Dress protocols and traditions for Anzac Day

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Dress code

Conservative dress (smart/business attire) is the "norm" at Anzac Day ceremonies although no formal protocol exists.

Wearing medals

Medals may be worn on the left breast only by the person who has been awarded those medals. It is illegal for a person to claim medals that were not awarded to them as their own. Relatives of men or women who have been awarded medals may wear them on their right breast. Some veterans may wear medals on both sides: their own and those of a relative. Media representatives may choose to wear medals in accordance with this protocol.

Wearing rosemary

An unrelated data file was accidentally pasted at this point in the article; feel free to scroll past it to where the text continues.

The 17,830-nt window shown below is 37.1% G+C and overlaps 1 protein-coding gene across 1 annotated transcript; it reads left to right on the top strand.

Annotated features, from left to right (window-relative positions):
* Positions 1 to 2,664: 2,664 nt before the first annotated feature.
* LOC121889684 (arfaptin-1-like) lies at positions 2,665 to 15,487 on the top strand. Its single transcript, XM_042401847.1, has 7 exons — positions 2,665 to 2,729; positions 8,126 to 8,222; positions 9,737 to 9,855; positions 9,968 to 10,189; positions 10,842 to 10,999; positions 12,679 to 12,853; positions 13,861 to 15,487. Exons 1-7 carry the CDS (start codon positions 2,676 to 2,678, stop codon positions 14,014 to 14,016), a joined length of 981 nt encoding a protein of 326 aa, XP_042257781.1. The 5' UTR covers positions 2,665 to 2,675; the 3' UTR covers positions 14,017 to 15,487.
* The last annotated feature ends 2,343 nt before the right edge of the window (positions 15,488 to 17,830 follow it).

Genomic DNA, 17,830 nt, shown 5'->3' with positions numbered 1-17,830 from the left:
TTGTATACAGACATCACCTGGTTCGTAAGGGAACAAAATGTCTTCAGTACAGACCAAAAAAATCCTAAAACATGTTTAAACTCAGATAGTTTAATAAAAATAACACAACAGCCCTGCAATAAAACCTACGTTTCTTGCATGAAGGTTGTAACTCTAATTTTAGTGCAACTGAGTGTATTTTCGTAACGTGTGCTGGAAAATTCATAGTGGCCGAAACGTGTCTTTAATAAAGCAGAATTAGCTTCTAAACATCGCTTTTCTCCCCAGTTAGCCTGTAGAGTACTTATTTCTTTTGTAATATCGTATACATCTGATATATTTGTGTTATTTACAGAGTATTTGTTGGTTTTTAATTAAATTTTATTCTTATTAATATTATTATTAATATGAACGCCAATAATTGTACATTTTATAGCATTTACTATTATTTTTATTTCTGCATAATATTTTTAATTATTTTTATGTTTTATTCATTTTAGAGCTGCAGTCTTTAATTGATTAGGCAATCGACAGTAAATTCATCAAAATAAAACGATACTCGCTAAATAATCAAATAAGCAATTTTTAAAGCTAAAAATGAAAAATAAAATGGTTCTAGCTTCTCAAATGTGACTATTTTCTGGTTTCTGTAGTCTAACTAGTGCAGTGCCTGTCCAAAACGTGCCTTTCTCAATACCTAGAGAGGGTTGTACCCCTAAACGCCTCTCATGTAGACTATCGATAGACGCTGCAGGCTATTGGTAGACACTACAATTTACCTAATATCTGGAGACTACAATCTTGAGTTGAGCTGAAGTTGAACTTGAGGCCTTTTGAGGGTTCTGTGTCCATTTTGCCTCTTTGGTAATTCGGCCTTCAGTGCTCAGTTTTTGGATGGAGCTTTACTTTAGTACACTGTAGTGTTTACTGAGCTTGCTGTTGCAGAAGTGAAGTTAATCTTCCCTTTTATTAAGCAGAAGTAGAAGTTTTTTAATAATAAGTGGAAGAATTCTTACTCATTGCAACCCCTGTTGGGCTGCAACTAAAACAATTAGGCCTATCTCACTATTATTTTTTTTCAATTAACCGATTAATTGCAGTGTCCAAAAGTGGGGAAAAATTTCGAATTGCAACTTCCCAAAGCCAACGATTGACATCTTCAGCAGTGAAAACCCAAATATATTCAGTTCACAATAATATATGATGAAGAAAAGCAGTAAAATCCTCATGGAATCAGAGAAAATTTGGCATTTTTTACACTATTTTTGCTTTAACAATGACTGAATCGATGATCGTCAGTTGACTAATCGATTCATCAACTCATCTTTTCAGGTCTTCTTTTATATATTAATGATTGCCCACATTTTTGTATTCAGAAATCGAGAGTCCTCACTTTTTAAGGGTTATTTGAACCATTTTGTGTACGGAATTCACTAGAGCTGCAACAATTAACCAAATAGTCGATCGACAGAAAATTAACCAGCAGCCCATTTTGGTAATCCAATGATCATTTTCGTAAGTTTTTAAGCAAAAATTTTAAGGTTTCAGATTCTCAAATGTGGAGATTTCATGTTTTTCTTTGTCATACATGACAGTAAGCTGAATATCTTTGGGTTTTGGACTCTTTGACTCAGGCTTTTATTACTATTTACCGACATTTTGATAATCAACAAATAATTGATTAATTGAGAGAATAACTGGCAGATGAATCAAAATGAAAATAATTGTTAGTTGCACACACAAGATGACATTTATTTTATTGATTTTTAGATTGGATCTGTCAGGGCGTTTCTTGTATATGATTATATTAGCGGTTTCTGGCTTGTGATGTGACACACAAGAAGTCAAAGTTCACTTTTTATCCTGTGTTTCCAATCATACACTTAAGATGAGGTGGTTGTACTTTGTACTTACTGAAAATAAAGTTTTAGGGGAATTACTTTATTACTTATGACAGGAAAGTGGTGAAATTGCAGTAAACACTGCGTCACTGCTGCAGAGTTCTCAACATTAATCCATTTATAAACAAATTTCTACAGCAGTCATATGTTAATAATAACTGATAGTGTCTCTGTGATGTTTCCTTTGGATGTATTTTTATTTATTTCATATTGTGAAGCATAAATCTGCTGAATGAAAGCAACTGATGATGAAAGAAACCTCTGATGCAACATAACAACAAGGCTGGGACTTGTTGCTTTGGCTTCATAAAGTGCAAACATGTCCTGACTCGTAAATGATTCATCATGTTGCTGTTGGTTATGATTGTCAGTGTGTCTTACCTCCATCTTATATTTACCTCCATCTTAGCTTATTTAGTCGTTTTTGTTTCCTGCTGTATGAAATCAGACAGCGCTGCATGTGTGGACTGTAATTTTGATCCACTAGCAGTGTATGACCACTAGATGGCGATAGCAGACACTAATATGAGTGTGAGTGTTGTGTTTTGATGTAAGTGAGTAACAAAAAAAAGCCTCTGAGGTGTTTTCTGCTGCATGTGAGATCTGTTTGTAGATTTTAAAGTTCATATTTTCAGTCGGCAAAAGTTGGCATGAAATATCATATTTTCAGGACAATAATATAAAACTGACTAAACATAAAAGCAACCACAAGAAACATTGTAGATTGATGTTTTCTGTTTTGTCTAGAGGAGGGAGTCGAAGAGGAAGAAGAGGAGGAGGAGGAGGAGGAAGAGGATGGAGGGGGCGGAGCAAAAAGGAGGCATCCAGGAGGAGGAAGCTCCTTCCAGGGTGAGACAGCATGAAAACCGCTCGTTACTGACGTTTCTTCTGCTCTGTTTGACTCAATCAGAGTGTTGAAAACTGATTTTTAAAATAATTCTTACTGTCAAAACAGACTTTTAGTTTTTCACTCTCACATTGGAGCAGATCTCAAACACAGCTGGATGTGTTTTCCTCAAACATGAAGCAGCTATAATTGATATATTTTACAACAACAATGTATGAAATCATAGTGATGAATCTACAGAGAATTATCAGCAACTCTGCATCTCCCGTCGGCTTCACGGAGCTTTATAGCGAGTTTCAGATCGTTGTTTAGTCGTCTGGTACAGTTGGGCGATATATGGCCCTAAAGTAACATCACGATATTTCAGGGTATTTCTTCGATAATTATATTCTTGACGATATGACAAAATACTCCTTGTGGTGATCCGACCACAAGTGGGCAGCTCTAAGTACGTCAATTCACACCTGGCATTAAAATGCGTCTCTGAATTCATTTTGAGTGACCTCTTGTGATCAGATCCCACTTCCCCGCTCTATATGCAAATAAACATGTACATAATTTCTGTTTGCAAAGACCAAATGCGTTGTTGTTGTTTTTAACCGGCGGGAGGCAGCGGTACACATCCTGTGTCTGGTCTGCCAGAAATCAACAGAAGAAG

Rosemary grows wild on the Gallipoli peninsula and is a sign of remembrance. It is traditional to wear a sprig of rosemary on the lapel or breast (the left side is more common) or held in place by medals. Media representatives may choose to follow this tradition or not.

Wearing a poppy

Red poppies are widely used by Australians as a sign of remembrance, and are placed on war graves or next to names of soldiers engraved on memorials. During the First World War, red poppies were among the first plants to spring up in the devastated battlefields of northern France and Belgium and became an emblem of remembrance. Wearing a poppy (on the left breast or lapel) is common in Australia on and around Remembrance Day, 11 November.

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